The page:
Being human means respecting animals
This is my first post on my blog, which will predominantly focus on how we humans treat other animals, especially the ethics of such treatment and how politics affects our impact on them. I’ll also be talking about social justice issues within the human sphere. Indeed, undemocratic and biased policy-making often contributes to the abuse of nonhumans.
In my view, how we treat the weakest and most vulnerable is the ultimate test of our humanity. Human beings are responsible for killing an estimated 58 billion animals a year for food, the vast majority for reasons of gluttony rather than subsistence. An estimated 200 million animals are imprisoned in laboratories and subject to experiments which are likely to cause significant pain and distress. In other words, nonhumans are, generally, the most vulnerable to our violence.
We are, if we really put our minds to it, reasonable creatures capable of moral reflection and action (although our social environment does play a major role in shaping attitudes). By resisting the opportunity to exploit our power over others, we realise our potential for moral progress. And if we can act morally towards other species, then our character and culture is likely to be well-disposed to peaceful coexistence with our fellow humans.
The blog title ‘Justice, not just us’ highlights the core of the controversy over animals’ moral status. I’ve studied animal ethics for twenty years and every attempt to provide a rational and consistent justification for abusing animals fails. They inevitably collapse into arbitrary, prejudicial discrimination against nonhumans. This is because there is no single morally relevant characteristic held by all humans and no nonhuman sentient creatures – known as the argument from marginal cases.
A fascinating paper by an American scientist called Dr Richard Vance, published in the Journal of the American Medical Association (1992, Vol 268: 1715-1719), attempts to analyse animal rights ethics while defending animal experimentation. Vance acknowledges that ‘the charge that [animal rights theorists] are motivated primarily by emotion is unconvincing to anyone who takes the time to read their work and is familiar with modern ethics’.
In fact, animal rights theory emerges from the “mainstream” analytical ethics approach. This has been the dominant tradition in ethics research in the English–speaking world. It eschews emotion in favour of objective analysis, rooted in reason that seeks to apply ethical concepts such as justice in a fair and consistent manner. To justify different treatment in two separate cases, morally relevant differences must be shown. We should not arbitrarily favour or persecute others.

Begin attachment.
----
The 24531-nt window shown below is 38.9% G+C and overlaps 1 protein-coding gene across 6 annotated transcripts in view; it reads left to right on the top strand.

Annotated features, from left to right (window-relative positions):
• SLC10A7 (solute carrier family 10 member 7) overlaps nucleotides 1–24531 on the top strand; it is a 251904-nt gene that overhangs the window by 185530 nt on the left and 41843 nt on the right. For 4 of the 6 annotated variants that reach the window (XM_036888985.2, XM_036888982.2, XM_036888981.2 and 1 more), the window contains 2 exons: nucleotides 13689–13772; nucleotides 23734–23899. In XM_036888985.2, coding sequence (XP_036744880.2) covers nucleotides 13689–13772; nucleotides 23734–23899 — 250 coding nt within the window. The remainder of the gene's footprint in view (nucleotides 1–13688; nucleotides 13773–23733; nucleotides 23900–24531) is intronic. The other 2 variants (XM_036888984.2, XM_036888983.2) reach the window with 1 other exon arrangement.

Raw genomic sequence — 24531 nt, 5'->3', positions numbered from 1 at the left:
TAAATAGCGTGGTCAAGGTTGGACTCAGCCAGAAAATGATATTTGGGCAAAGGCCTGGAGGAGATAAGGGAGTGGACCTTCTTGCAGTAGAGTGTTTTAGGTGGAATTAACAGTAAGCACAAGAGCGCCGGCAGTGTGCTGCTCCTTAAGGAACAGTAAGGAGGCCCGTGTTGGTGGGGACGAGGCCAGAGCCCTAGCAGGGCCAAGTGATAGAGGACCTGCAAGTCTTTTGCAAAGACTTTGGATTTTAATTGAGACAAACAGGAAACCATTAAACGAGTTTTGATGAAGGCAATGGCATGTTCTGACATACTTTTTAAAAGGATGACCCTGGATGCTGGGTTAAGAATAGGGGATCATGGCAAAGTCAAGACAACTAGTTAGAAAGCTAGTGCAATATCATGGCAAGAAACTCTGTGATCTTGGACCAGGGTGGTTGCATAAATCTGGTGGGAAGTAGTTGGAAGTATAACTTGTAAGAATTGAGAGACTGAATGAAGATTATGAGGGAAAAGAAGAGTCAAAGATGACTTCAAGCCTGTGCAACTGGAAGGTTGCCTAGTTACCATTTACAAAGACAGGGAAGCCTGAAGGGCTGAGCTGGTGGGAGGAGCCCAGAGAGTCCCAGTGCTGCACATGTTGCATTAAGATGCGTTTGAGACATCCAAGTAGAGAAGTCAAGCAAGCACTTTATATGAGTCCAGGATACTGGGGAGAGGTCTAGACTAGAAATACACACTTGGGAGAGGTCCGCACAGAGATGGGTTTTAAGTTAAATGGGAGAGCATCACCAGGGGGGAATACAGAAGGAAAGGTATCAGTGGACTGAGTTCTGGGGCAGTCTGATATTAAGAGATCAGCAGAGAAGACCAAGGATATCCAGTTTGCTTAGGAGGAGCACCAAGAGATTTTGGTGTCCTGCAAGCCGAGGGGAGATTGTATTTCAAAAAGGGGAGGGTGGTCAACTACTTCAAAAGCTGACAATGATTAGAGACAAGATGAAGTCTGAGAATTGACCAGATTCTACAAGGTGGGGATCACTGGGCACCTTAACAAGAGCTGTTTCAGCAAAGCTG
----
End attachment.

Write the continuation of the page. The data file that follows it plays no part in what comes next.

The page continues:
So how does Vance get from this position to defending painful animal research? Funnily enough he simply rejects ethics altogether. Instead, he states his preference for, and I quote, ‘religious and ethnic traditions that draw on an array of sources such as canonical texts, authoritative readings, overlapping (even contradictory platitudes), community norms’. I wonder whether he would have accepted the ‘community norms’ of Germany in the late 1930s?
But surely how we treat others is at least as important, and demands at least as much care and rigour, as analysis into understanding biological phenomena or any other scientific endeavour? It seems extraordinary and a startling example of denial that an intelligent scientist such as Dr Vance prefers to cling to irrational dogma rather than engage in logical analysis and strive for consistency and fairness. Indeed, the same charge could be laid at the door of all promoters of animal research. At root, I believe that the refusal to recognise and grant basic moral rights to animals simply involves a collapse into the ‘might is right’ outlook – it is fundamentally anti-ethical.
Which brings us back to the blog title. It calls for fair and consistent justice and rejects egoism and tyranny in all its forms, including human supremacism.